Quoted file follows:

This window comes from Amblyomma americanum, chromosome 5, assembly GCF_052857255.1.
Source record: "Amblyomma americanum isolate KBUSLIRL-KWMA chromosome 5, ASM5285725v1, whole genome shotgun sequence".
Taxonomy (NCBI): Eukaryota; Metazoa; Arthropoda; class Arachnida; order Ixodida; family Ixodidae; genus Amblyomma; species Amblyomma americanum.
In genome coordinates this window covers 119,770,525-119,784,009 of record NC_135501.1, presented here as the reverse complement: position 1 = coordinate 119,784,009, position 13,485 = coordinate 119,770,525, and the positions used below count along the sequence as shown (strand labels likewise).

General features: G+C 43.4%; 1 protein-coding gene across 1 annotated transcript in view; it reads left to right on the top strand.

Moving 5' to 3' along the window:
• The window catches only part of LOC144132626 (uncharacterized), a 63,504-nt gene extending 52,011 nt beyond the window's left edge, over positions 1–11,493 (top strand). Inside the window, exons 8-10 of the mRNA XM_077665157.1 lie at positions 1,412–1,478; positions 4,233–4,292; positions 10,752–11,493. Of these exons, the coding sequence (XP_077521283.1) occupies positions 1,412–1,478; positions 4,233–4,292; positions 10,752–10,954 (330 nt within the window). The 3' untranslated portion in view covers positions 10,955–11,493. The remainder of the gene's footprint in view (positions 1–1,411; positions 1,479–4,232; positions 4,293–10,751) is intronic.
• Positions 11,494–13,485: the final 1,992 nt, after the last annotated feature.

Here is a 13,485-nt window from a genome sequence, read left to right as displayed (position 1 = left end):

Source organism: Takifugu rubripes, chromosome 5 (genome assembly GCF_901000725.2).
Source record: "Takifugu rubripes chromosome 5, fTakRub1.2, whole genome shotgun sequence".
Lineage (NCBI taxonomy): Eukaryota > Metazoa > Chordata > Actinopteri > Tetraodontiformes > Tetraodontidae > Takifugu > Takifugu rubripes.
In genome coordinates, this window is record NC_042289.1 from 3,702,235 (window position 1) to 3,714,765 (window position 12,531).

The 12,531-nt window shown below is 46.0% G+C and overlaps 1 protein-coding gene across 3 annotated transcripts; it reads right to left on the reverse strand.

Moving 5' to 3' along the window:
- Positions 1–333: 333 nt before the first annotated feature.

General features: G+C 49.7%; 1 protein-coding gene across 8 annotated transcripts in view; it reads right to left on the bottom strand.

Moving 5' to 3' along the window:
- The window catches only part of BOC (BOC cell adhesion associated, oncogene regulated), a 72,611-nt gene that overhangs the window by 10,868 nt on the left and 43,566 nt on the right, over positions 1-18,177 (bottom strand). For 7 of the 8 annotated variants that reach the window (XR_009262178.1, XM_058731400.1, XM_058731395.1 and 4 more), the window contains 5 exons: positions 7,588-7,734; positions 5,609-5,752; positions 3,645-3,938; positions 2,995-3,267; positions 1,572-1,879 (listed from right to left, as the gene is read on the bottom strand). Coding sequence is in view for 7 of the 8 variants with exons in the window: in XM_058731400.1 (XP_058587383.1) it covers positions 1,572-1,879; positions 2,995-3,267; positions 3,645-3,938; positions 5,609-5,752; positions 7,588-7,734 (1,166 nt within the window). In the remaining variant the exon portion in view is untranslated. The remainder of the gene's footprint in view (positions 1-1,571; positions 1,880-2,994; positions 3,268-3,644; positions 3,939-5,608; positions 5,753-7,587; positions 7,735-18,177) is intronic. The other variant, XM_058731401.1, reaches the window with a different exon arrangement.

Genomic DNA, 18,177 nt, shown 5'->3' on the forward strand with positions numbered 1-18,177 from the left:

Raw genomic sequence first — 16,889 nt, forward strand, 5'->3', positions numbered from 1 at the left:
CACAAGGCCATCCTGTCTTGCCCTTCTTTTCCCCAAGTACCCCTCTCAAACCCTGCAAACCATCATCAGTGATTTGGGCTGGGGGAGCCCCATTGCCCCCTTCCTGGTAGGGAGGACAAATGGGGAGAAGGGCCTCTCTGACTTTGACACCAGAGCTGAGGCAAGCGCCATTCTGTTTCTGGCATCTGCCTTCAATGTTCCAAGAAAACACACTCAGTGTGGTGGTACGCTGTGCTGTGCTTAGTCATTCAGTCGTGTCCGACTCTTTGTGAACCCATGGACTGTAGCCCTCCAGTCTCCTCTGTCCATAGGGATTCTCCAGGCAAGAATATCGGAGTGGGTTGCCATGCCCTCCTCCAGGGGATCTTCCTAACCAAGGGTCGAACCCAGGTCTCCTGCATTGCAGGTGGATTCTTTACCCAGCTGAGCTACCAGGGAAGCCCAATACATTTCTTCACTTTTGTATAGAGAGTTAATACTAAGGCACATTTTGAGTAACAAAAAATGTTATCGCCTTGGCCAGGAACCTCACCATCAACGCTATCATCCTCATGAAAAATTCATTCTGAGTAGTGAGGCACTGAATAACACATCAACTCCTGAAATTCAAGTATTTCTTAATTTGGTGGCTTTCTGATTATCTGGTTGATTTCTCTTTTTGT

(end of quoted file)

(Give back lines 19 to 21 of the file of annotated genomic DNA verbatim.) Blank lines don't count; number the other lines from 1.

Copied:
- The window catches only part of BOC (BOC cell adhesion associated, oncogene regulated), a 72,611-nt gene that overhangs the window by 10,868 nt on the left and 43,566 nt on the right, over positions 1-18,177 (bottom strand). For 7 of the 8 annotated variants that reach the window (XR_009262178.1, XM_058731400.1, XM_058731395.1 and 4 more), the window contains 5 exons: positions 7,588-7,734; positions 5,609-5,752; positions 3,645-3,938; positions 2,995-3,267; positions 1,572-1,879 (listed from right to left, as the gene is read on the bottom strand). Coding sequence is in view for 7 of the 8 variants with exons in the window: in XM_058731400.1 (XP_058587383.1) it covers positions 1,572-1,879; positions 2,995-3,267; positions 3,645-3,938; positions 5,609-5,752; positions 7,588-7,734 (1,166 nt within the window). In the remaining variant the exon portion in view is untranslated. The remainder of the gene's footprint in view (positions 1-1,571; positions 1,880-2,994; positions 3,268-3,644; positions 3,939-5,608; positions 5,753-7,587; positions 7,735-18,177) is intronic. The other variant, XM_058731401.1, reaches the window with a different exon arrangement.

Genomic DNA, 18,177 nt, shown 5'->3' on the forward strand with positions numbered 1-18,177 from the left:

Raw genomic sequence first — 16,889 nt, forward strand, 5'->3', positions numbered from 1 at the left: